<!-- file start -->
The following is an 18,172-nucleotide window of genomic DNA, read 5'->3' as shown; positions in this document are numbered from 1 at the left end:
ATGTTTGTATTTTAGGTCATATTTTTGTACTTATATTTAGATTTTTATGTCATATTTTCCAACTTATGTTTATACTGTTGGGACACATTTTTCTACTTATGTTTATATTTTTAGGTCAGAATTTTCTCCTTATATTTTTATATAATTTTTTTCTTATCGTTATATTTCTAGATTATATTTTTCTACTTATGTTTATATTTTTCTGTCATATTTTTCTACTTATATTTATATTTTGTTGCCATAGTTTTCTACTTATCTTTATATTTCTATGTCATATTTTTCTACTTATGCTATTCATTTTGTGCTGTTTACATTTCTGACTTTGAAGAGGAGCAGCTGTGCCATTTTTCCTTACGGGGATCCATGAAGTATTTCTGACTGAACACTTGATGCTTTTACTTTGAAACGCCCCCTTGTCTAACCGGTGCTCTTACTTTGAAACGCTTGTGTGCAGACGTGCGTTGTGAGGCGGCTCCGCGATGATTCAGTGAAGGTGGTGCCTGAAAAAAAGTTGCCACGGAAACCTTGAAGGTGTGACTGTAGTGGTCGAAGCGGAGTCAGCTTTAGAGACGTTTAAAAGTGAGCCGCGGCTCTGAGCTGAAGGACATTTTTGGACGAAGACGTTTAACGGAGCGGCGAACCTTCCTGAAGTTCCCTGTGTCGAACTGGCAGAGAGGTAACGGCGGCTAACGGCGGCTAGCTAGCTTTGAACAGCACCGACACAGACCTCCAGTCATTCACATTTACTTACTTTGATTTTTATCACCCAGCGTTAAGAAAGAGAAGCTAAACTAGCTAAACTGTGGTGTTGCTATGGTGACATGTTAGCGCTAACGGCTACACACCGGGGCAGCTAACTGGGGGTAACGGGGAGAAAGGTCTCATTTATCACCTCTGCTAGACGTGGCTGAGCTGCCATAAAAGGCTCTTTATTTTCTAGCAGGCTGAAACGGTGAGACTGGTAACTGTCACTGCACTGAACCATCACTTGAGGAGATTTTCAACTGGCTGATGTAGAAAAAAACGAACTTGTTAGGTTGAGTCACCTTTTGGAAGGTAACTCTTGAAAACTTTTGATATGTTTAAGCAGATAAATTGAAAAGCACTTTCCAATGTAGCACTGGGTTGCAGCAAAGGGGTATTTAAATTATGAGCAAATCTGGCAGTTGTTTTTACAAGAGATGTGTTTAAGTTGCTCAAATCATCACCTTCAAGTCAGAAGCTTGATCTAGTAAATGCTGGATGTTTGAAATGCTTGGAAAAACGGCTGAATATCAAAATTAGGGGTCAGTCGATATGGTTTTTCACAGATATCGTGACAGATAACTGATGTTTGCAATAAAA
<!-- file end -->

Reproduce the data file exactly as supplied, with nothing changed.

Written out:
The following is an 18,172-nucleotide window of genomic DNA, read 5'->3' as shown; positions in this document are numbered from 1 at the left end:
ATGTTTGTATTTTAGGTCATATTTTTGTACTTATATTTAGATTTTTATGTCATATTTTCCAACTTATGTTTATACTGTTGGGACACATTTTTCTACTTATGTTTATATTTTTAGGTCAGAATTTTCTCCTTATATTTTTATATAATTTTTTTCTTATCGTTATATTTCTAGATTATATTTTTCTACTTATGTTTATATTTTTCTGTCATATTTTTCTACTTATATTTATATTTTGTTGCCATAGTTTTCTACTTATCTTTATATTTCTATGTCATATTTTTCTACTTATGCTATTCATTTTGTGCTGTTTACATTTCTGACTTTGAAGAGGAGCAGCTGTGCCATTTTTCCTTACGGGGATCCATGAAGTATTTCTGACTGAACACTTGATGCTTTTACTTTGAAACGCCCCCTTGTCTAACCGGTGCTCTTACTTTGAAACGCTTGTGTGCAGACGTGCGTTGTGAGGCGGCTCCGCGATGATTCAGTGAAGGTGGTGCCTGAAAAAAAGTTGCCACGGAAACCTTGAAGGTGTGACTGTAGTGGTCGAAGCGGAGTCAGCTTTAGAGACGTTTAAAAGTGAGCCGCGGCTCTGAGCTGAAGGACATTTTTGGACGAAGACGTTTAACGGAGCGGCGAACCTTCCTGAAGTTCCCTGTGTCGAACTGGCAGAGAGGTAACGGCGGCTAACGGCGGCTAGCTAGCTTTGAACAGCACCGACACAGACCTCCAGTCATTCACATTTACTTACTTTGATTTTTATCACCCAGCGTTAAGAAAGAGAAGCTAAACTAGCTAAACTGTGGTGTTGCTATGGTGACATGTTAGCGCTAACGGCTACACACCGGGGCAGCTAACTGGGGGTAACGGGGAGAAAGGTCTCATTTATCACCTCTGCTAGACGTGGCTGAGCTGCCATAAAAGGCTCTTTATTTTCTAGCAGGCTGAAACGGTGAGACTGGTAACTGTCACTGCACTGAACCATCACTTGAGGAGATTTTCAACTGGCTGATGTAGAAAAAAACGAACTTGTTAGGTTGAGTCACCTTTTGGAAGGTAACTCTTGAAAACTTTTGATATGTTTAAGCAGATAAATTGAAAAGCACTTTCCAATGTAGCACTGGGTTGCAGCAAAGGGGTATTTAAATTATGAGCAAATCTGGCAGTTGTTTTTACAAGAGATGTGTTTAAGTTGCTCAAATCATCACCTTCAAGTCAGAAGCTTGATCTAGTAAATGCTGGATGTTTGAAATGCTTGGAAAAACGGCTGAATATCAAAATTAGGGGTCAGTCGATATGGTTTTTCACAGATATCGTGACAGATAACTGATGTTTGCAATAAAA